- Kāya-kammaññatā - wieldiness of mental body (or "wieldiness of cetisakas")
- Citta-kammaññatā - wieldiness of consciousness (or "wieldiness of citta")
These two mental factors have the characteristic of the subsiding of unwieldiness (akammaññabhāva) in the mental body and consciousness, respectively.
Bhikkhu Bodhi states:
- The twofold wieldiness has the characteristic of the subsiding of unwieldiness (akammaññabhāva) in the mental body and consciousness, respectively. Its function is to crush unwieldiness. It is manifested as success of the mental body and consciousness in making something an object. Its proximate cause is the mental body and consciousness. It should be regarded as opposed to the remaining hindrances, which create unwieldiness of the mental body and consciousness.
Nina van Gorkom explains:
- Kammaññatā can be translated as wieldiness or workableness. The Atthasālinī (I, Book I, Part IV, Chapter I, 131) explains that they suppress unwieldiness in cetasikas and citta, and that they should be regarded as “bringing faith in objects of faith, and patient application in works of advantage, and are like purity of gold.”
- When there is wieldiness, citta and cetasikas are like gold which has been made workable. The Mula-Tīkā expresses this as follows:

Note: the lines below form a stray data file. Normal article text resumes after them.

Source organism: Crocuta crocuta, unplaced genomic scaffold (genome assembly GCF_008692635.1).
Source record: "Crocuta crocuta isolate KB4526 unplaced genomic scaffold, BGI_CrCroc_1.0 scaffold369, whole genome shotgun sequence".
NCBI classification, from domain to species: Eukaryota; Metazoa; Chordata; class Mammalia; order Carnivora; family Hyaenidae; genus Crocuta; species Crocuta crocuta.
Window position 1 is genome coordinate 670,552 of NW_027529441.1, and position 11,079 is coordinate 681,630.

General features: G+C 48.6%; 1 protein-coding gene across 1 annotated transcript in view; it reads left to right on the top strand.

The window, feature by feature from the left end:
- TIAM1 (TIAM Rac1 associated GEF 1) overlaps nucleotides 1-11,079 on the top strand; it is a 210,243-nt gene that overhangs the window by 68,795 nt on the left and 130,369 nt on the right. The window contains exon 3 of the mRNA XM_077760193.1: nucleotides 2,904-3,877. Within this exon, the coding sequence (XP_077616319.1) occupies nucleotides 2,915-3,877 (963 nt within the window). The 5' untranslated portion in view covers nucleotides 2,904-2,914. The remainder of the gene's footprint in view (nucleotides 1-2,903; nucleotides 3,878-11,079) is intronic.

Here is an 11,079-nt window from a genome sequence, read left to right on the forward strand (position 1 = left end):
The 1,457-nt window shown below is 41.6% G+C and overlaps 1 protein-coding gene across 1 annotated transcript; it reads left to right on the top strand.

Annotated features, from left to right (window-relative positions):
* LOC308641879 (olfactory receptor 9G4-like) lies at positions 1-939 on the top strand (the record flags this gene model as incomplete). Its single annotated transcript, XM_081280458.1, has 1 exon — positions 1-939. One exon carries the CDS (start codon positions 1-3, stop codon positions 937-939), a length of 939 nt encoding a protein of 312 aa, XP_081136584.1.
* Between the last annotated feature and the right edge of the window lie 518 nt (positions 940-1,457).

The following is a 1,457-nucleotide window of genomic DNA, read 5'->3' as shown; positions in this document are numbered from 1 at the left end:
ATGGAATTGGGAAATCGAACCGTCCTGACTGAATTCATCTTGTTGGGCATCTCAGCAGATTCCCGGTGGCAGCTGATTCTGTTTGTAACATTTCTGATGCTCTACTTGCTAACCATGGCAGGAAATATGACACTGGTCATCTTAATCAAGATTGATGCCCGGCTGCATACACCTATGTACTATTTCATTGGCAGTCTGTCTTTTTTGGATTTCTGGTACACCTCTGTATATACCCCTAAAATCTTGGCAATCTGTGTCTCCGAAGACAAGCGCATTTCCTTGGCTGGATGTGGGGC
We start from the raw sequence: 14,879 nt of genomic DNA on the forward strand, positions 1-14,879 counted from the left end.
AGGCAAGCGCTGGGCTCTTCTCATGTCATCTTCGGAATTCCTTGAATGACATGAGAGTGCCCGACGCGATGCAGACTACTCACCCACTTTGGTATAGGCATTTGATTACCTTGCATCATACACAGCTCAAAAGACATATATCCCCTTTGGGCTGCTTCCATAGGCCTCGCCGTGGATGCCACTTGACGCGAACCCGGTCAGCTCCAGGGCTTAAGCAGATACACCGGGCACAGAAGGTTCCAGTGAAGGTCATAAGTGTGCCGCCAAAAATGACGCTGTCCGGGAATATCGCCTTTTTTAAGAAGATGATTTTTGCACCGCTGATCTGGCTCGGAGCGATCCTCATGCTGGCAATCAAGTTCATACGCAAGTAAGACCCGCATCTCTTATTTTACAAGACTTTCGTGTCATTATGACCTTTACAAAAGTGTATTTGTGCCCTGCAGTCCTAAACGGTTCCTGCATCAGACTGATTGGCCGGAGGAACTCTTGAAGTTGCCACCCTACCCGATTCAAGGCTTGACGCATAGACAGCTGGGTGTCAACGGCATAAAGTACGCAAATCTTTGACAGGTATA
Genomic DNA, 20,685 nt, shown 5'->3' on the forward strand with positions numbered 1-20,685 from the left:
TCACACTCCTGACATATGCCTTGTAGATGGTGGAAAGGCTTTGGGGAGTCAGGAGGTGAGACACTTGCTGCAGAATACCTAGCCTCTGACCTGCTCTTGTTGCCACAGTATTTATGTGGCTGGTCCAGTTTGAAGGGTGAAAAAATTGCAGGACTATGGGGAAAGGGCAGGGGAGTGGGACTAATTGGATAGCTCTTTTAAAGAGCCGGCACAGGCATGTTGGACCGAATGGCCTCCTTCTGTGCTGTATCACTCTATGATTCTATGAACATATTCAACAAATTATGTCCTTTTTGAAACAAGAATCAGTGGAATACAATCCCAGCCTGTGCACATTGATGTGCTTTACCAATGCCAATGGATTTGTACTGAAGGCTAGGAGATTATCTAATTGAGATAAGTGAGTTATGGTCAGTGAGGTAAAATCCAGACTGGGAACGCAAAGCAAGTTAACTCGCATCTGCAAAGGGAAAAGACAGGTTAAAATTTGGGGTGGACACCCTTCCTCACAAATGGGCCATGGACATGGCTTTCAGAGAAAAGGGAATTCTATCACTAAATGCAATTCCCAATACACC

- Workableness signifies that specific or suitable degree of pliancy or softness which makes the gold, that is, the mind, workable. While the mind is in the flames of passion it is too soft to be workable, as molten gold is. If, on the contrary, the mind is too rigid then it is comparable to untempered gold.
- Wieldiness is the opponent of the “hindrances”, such as sensuous desire (kamacchanda) and anger or hate (vyapada), which cause mental unwieldiness.
- Bhikkhu Bodhi (2012), A Comprehensive Manual of Abhidhamma: The Abhidhammattha Sangaha (Vipassana Meditation and the Buddha's Teachings), Independent Publishers Group Kindle Edition
- van Gorkom, Nina (2010), Cetasikas, Zolag
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